UAH business incubator project gets $500,000 U.S. Dept. of Commerce boost

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Dr. Virginia “Suzy” Young, director of UAH’s Office for Proposal Development, said the grant gives UAH “a head start” on the mission of its planned Innovation to Invention Center (I2C).

Michael Mercier | UAH

Plans for a $12 million business incubator at The University of Alabama in Huntsville (UAH) were boosted Monday by a $500,000 grant from the U.S. Dept. of Commerce Economic Development Administration.

The EDA investment funds the university's Virtual Proof of Concept Center (POCC): The Growth & Acceleration of Products (GAP) Project, which will allow UAH to jump-start many of the functions of its planned Innovation to Invention Center (I2C) as it gathers funding for that center's building.

The POCC will serve as a strategic approach to utilize university resources at UAH to bring "shelved" technologies into the marketplace through identification and funding of entrepreneurs and by providing a range of services to convert ideas, research and prototypes into viable commercial products.

We sincerely appreciate all the advice and assistance we have and continue to receive from Sen. Shelby and his unwavering support of UAH and the Huntsville community.

Dr. Ray Vaughn
UAH vice president for research and economic development

U.S. Sen. Richard Shelby's office was instrumental in assisting UAH during the application process, said Dr. Ray Vaughn, UAH vice president for research and economic development.

"We sincerely appreciate all the advice and assistance we have and continue to receive from Sen. Shelby and his unwavering support of UAH and the Huntsville community," Dr. Vaughn said. "We are extremely pleased about the news that EDA awarded this i6 Challenge grant to UAH in support of our Innovation to Invention Center."

The GAP proposal was a UAH idea supported by the community to investigate commercialization of otherwise "throw away" technologies, said Dr. Virginia "Suzy" Young, director of UAH's Office for Proposal Development, which managed the grant application process for the university.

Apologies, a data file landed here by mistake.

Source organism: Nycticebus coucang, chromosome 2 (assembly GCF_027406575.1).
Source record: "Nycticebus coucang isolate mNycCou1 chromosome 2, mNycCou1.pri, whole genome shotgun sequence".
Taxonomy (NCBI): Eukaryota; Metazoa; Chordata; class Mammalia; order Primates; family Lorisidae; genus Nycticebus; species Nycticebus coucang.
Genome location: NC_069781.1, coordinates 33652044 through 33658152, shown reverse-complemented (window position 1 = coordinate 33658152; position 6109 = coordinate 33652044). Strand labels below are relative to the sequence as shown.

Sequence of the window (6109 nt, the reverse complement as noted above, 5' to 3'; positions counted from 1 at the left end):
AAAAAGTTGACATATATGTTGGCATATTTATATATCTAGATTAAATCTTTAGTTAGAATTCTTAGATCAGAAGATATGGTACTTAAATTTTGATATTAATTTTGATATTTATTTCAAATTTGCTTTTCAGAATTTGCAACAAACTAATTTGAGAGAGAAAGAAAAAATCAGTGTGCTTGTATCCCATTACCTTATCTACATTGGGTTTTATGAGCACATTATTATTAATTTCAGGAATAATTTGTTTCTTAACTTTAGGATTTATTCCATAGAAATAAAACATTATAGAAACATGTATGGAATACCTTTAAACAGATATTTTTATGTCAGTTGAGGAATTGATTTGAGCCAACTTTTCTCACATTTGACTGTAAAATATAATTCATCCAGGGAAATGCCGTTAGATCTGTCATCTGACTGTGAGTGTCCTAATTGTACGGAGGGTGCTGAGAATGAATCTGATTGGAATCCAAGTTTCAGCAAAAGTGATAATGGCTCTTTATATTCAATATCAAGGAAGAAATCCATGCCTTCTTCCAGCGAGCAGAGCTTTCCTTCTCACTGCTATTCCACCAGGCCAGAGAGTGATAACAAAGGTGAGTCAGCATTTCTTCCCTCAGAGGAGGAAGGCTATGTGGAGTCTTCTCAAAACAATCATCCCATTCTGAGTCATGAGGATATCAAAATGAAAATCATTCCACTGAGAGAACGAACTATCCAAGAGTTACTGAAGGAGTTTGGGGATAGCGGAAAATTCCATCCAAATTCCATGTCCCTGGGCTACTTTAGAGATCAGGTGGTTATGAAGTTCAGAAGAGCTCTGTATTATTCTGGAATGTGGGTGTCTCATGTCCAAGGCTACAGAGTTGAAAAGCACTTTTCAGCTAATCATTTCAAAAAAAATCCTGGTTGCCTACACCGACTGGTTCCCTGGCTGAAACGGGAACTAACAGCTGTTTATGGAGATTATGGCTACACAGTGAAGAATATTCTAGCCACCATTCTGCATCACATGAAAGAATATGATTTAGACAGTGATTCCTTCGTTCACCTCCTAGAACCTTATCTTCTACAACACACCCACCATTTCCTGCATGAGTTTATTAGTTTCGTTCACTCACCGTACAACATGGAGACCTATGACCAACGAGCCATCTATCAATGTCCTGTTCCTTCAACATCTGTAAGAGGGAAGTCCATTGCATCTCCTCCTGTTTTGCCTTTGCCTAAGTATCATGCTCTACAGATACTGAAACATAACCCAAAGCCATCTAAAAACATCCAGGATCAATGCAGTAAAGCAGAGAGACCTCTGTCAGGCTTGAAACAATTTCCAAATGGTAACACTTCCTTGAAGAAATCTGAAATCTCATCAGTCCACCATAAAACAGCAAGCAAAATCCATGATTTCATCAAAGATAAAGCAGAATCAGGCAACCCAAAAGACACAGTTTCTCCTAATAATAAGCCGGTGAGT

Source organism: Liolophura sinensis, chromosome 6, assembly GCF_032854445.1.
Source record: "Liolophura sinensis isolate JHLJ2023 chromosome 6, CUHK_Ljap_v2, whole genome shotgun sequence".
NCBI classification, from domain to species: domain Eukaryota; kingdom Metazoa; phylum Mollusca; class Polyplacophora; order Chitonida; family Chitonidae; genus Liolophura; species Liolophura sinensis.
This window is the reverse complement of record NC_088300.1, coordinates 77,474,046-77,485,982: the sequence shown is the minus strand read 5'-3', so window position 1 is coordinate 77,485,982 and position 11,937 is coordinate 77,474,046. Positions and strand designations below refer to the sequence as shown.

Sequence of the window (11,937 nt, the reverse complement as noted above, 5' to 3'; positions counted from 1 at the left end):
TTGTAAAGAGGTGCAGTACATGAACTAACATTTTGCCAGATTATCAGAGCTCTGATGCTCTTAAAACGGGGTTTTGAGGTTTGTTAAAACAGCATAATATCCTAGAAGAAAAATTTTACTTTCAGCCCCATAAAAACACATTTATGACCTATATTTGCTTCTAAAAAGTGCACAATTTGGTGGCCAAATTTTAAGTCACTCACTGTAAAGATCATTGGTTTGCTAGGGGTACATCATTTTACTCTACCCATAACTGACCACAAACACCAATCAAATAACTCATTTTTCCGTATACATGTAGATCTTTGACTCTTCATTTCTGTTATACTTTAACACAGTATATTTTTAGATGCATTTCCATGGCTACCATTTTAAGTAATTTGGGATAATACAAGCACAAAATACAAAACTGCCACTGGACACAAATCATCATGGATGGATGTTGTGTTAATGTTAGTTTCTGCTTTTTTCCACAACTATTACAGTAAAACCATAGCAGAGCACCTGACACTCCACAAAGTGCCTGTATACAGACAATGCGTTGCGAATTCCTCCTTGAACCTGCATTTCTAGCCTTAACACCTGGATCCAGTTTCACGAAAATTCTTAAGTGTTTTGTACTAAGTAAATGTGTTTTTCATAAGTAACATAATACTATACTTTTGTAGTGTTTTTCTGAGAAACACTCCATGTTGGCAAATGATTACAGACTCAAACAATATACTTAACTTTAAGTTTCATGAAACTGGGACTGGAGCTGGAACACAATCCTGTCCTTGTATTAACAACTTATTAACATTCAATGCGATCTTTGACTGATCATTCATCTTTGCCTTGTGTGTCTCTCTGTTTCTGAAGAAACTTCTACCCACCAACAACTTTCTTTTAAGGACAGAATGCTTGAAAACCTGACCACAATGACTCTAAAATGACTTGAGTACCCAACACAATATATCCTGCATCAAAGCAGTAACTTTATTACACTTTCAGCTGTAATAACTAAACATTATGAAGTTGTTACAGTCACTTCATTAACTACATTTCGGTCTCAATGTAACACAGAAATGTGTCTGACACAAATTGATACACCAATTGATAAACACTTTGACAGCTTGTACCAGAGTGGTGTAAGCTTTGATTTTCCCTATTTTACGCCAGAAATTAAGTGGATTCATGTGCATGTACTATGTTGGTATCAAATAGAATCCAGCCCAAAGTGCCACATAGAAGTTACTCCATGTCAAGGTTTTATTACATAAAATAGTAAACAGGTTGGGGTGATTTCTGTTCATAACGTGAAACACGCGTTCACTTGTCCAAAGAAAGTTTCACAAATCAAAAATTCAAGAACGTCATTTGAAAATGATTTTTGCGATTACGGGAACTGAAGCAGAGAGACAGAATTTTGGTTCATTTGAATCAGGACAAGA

"The I2C is in the planning stage now and will be somewhere around a 33-month effort," Dr. Young said. "This task will help us put in place the necessary processes to get a head start on the center's mission by providing a 'virtual proof of concept' center so we can be ready to operate as soon as possible."

UAH is among 25 awardees receiving a total of $10 million that were announced by U.S. Secretary of Commerce Penny Pritzker under the EDA 2015 Regional Innovation Strategies (RIS) program.

"As the driving force behind the administration's focus on entrepreneurship, the Dept. of Commerce is committed to helping set the conditions for innovators and entrepreneurs to test new ideas, take risks, find financing and customers, and ultimately thrive," said Sec. Pritzker. "The Regional Innovation Strategies program is critical to ensuring that entrepreneurs have access to the tools they need to move their ideas and inventions from idea to market."

The 2015 RIS program is managed by EDA's Office of Innovation and Entrepreneurship (OIE) and is designed to advance innovation and capacity-building activities in regions across the country through two different competitions: the i6 Challenge and the Seed Fund Support (SFS) Grants competition.

The i6 Challenge, under which UAH received its grant, was launched in 2010 as part of the Startup America Initiative, and is now in its fifth iteration. The i6 Challenge is a national competition that makes small, targeted, high-impact investments to support startup creation, innovation, and help turn technology into jobs. The funding supports the development and expansion of new and existing Proof-of-Concept and Commercialization Centers, which help innovators fine tune and scale their innovations to bring new products and services to the market.

EDA grants are awarded through a competitive process based upon the application's merit, the applicant's eligibility and the availability of funds.


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